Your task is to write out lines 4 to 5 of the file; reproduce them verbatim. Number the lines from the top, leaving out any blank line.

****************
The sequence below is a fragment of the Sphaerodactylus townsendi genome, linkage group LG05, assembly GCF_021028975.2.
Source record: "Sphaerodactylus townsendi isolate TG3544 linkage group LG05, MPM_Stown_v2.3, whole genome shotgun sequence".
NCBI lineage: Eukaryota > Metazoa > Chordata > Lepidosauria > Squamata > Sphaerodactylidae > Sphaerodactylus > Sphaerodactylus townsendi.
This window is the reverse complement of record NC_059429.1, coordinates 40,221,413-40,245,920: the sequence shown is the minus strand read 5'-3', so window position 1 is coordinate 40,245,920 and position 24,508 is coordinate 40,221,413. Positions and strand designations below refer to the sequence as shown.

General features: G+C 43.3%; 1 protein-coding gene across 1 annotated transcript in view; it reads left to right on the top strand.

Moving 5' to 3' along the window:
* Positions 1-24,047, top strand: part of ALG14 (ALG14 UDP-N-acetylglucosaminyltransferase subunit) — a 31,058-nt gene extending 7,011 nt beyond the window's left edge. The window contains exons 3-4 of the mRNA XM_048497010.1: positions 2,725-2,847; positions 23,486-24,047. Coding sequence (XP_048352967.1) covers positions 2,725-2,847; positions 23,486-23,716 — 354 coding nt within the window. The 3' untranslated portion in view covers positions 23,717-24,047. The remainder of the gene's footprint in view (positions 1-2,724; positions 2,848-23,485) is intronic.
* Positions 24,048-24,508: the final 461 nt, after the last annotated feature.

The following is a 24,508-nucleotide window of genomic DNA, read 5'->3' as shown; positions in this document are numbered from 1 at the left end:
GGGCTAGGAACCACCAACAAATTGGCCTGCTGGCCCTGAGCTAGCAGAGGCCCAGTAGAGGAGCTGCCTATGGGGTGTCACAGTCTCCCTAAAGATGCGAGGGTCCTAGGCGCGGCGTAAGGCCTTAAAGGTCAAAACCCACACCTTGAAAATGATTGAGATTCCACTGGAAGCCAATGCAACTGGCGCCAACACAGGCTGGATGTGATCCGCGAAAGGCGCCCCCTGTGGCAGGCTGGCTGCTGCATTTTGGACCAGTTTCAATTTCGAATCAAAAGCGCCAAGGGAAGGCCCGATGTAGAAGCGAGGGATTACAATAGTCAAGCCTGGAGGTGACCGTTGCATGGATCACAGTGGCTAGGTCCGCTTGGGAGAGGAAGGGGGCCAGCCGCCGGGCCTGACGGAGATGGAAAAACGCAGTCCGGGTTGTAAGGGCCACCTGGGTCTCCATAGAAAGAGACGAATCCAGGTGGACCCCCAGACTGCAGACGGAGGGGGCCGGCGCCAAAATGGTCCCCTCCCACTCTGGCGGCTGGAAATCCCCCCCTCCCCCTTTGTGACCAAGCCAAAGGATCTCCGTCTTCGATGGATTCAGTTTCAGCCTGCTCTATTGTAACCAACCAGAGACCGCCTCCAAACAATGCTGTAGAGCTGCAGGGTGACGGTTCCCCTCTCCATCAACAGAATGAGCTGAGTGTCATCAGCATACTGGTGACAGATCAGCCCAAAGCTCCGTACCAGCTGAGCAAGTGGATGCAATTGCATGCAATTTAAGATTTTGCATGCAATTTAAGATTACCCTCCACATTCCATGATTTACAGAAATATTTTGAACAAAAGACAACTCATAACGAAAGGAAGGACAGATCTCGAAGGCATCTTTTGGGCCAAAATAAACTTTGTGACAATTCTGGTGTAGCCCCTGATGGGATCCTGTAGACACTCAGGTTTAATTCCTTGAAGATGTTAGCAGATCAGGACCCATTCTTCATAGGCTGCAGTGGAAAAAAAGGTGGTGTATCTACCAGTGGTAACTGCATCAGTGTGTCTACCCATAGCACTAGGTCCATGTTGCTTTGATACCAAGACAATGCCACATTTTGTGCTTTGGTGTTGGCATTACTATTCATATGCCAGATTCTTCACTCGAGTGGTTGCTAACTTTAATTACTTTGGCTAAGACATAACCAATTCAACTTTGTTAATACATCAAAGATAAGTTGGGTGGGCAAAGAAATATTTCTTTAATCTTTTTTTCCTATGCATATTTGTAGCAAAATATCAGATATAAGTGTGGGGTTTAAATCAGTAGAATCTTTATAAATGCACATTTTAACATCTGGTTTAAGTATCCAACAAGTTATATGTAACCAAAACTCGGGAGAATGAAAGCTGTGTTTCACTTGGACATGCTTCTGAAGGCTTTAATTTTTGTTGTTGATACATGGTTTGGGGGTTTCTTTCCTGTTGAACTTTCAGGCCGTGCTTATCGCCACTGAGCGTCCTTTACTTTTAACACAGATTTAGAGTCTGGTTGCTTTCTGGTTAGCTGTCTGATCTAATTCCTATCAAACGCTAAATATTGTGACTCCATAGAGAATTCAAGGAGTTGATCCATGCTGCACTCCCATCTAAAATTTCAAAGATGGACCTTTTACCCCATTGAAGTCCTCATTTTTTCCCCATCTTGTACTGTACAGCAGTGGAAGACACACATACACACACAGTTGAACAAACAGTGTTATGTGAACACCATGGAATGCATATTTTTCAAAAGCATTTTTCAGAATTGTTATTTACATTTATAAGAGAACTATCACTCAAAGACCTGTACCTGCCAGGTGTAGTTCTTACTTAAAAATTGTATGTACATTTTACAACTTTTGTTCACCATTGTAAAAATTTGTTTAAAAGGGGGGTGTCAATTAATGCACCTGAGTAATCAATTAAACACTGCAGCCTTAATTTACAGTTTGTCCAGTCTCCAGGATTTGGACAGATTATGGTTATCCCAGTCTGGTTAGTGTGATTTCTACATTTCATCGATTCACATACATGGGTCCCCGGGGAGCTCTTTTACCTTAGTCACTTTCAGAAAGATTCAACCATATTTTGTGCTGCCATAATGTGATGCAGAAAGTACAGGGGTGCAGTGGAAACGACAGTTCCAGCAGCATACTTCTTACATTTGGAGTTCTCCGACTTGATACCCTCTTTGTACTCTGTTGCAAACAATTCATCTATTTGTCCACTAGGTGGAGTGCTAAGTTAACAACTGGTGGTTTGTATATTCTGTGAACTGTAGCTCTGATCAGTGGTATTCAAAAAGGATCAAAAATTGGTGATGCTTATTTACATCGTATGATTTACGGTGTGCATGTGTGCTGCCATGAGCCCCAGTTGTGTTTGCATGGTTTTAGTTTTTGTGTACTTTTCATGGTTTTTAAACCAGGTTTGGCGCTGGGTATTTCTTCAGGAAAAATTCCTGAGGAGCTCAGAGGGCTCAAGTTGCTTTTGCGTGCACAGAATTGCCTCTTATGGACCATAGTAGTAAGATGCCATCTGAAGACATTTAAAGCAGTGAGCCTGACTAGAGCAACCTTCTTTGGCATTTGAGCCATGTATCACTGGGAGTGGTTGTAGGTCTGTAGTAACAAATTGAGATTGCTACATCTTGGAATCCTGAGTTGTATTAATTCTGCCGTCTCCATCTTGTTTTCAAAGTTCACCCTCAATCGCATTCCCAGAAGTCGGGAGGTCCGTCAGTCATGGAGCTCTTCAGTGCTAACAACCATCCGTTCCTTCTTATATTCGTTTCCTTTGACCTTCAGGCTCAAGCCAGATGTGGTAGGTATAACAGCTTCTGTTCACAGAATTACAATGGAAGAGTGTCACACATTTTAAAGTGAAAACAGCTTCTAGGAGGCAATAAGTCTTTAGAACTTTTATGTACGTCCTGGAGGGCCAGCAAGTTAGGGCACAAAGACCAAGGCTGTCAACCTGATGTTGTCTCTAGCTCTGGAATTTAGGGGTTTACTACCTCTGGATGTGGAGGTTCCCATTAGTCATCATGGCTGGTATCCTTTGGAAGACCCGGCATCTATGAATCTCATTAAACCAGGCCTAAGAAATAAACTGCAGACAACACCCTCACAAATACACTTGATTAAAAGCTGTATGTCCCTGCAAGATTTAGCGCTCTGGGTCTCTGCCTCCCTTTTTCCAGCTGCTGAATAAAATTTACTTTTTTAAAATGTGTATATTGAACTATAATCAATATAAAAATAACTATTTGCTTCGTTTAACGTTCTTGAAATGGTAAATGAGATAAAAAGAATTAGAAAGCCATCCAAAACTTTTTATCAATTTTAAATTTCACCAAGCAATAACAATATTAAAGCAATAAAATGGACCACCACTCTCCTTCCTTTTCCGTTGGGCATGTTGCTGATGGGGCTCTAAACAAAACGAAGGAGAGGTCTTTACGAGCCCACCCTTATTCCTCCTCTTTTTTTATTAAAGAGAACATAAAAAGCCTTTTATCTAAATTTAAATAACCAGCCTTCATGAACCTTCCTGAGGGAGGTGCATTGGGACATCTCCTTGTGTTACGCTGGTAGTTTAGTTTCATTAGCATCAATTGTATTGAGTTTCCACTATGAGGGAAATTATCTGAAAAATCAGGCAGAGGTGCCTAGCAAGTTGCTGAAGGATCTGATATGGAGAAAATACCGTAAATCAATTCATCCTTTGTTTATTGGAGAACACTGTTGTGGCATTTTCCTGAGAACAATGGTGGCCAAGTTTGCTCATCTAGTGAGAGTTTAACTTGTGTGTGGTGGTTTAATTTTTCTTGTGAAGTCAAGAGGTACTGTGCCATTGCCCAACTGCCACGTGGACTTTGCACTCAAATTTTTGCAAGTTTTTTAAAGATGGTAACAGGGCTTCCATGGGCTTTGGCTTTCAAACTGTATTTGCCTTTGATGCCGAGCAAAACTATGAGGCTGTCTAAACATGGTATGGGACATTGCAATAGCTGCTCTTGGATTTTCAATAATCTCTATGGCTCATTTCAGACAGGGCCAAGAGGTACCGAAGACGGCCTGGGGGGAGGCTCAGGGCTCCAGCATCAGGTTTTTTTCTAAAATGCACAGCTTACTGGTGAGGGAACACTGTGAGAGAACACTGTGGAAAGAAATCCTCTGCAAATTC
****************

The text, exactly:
This window is the reverse complement of record NC_059429.1, coordinates 40,221,413-40,245,920: the sequence shown is the minus strand read 5'-3', so window position 1 is coordinate 40,245,920 and position 24,508 is coordinate 40,221,413. Positions and strand designations below refer to the sequence as shown.

General features: G+C 43.3%; 1 protein-coding gene across 1 annotated transcript in view; it reads left to right on the top strand.